Evidence-informed practice: simplifying and applying the concept for nursing students and academics
Nurses' ability to apply evidence effectively in practice is a critical factor in delivering high-quality patient care. Evidence-based practice (EBP) is recognised as the gold standard for the delivery of safe and effective person-centred care. However, decades following its inception, nurses continue to encounter difficulties in implementing EBP and, although models for its implementation offer stepwise approaches, factors, such as the context of care and its mechanistic nature, act as barriers to effective and consistent implementation. It is, therefore, imperative to find a solution to the way evidence is applied in practice. Evidence-informed practice (EIP) has been mooted as an alternative to EBP, prompting debate as to which approach better enables the transfer of evidence into practice. Although there are several EBP models and educational interventions, research on the concept of EIP is limited. This article seeks to clarify the concept of EIP and provide an integrated systems-based model of EIP for the application of evidence in clinical nursing practice, by presenting the systems and processes of the EIP model. Two scenarios are used to demonstrate the factors and elements of the EIP model and define how it facilitates the application of evidence to practice. The EIP model provides a framework to deliver clinically effective care, and the ability to justify the processes used and the service provided by referring to reliable evidence.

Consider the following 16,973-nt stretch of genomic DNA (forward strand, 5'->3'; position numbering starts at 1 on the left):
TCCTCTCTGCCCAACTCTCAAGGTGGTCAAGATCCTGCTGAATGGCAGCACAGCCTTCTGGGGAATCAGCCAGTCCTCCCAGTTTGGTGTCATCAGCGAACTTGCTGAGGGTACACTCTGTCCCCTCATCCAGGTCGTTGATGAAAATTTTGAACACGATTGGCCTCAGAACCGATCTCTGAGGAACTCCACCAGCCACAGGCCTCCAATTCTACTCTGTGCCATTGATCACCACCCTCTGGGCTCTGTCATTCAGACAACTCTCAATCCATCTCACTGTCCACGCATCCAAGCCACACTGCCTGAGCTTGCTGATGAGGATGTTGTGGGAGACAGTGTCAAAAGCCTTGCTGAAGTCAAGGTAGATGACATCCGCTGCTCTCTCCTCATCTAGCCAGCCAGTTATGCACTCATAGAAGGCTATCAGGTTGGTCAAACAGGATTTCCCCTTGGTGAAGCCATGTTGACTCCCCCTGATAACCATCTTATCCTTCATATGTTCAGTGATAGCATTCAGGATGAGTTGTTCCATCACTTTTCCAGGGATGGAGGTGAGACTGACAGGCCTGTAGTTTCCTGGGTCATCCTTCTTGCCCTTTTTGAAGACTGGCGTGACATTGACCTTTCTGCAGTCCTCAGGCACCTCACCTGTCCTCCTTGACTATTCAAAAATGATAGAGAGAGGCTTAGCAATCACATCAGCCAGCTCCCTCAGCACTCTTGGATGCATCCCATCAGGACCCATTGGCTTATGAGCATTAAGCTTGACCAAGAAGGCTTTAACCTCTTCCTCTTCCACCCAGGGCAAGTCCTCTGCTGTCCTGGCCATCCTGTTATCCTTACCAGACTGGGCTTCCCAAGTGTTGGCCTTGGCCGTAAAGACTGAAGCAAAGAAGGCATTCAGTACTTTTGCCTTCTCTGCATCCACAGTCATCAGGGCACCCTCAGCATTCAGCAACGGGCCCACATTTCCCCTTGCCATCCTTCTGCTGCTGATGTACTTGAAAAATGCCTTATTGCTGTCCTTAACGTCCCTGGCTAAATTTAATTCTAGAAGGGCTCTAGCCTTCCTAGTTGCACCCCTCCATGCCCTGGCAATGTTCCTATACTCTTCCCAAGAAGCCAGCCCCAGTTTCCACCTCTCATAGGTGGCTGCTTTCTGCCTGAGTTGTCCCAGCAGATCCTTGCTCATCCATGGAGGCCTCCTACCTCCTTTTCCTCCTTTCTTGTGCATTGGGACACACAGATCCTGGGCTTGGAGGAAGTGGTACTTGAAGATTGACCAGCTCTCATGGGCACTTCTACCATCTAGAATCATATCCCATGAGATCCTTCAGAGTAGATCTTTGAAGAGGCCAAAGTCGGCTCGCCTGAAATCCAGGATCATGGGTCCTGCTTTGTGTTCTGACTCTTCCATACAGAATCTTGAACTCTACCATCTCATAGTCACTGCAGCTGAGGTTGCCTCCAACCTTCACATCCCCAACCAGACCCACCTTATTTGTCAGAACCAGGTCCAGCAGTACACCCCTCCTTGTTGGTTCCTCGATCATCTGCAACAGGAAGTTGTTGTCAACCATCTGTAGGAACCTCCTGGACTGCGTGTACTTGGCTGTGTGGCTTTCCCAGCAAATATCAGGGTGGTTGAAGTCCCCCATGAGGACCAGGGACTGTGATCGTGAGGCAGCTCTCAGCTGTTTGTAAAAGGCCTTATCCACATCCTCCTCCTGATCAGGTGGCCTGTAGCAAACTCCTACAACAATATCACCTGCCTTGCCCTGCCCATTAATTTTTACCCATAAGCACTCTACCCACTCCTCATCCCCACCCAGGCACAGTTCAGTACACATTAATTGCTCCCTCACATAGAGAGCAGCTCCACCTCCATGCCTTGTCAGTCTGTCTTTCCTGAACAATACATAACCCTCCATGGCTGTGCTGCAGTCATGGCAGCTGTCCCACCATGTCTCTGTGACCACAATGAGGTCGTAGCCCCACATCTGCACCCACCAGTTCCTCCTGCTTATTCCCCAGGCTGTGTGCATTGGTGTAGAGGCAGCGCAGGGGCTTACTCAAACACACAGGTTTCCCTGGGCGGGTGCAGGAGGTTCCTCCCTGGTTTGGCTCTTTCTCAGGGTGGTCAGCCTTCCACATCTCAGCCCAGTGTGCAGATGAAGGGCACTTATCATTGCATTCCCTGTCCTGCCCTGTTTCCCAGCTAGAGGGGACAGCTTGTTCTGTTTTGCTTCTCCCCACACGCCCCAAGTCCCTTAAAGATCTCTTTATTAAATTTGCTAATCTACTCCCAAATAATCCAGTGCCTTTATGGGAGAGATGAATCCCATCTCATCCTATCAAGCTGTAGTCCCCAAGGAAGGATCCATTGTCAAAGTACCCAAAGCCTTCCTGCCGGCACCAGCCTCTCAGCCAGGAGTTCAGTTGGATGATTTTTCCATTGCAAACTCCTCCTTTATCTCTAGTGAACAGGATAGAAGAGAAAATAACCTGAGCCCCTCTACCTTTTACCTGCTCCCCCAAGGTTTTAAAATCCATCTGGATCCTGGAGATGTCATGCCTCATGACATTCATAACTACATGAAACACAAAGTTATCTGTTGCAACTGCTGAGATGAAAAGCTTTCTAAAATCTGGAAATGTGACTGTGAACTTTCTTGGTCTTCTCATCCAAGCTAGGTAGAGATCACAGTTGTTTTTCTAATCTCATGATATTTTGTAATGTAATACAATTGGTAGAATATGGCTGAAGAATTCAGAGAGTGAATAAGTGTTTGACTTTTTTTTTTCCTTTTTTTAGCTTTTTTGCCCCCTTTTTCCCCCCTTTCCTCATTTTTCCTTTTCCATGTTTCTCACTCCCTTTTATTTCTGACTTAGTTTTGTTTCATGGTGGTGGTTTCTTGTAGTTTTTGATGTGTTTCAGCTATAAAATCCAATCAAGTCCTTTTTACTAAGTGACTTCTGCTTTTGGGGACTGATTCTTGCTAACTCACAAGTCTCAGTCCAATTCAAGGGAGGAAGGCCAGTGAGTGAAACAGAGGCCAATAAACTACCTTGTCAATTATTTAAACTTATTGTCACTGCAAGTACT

Evidence-based practice (EBP) was first mentioned in the literature by Muir-Gray, who defined EBP as ‘an approach to decision-making in which the clinician uses the best available evidence in consultation with the patient to decide upon the option which suits the patient best’ (1997:97). Since this initial definition was set out in 1997, EBP has gained prominence as the gold standard for the delivery of safe and effective health care.
There are several models for implementing EBP. Examples include:
Although a comprehensive review of these models is beyond the scope of this article, a brief assessment reveals some commonalities among them. These include a) asking or selecting a practice question, b) searching for the best evidence, c) critically appraising and applying the evidence, d) evaluating the outcome(s) of patient care delivery, and e) disseminating the outcome(s).
Regardless of the benefits of EBP, and the existence of multiple EBP models intended to facilitate the application of evidence into practice, health professionals, including nurses, continue to struggle to implement it effectively (Ubbink et al, 2013). Critics of EBP have questioned its validity (Rubin, 2007; Nevo and Slonim-Nevo, 2011); the best practice and setting to support its use (Nutley et al, 2009); its failure to address the complexity of health and health care, as well as the patient's context (Muir-Gray, 1997; Reed et al, 2019), and its mechanistic approach (Epstein, 2009; Jerkert, 2015). Some of these criticisms are outlined below.
Register now to continue reading
Thank you for visiting British Journal of Nursing and reading some of our peer-reviewed resources for nurses. To read more, please register today. You’ll enjoy the following great benefits:
Limited access to clinical or professional articles
Unlimited access to the latest news, blogs and video content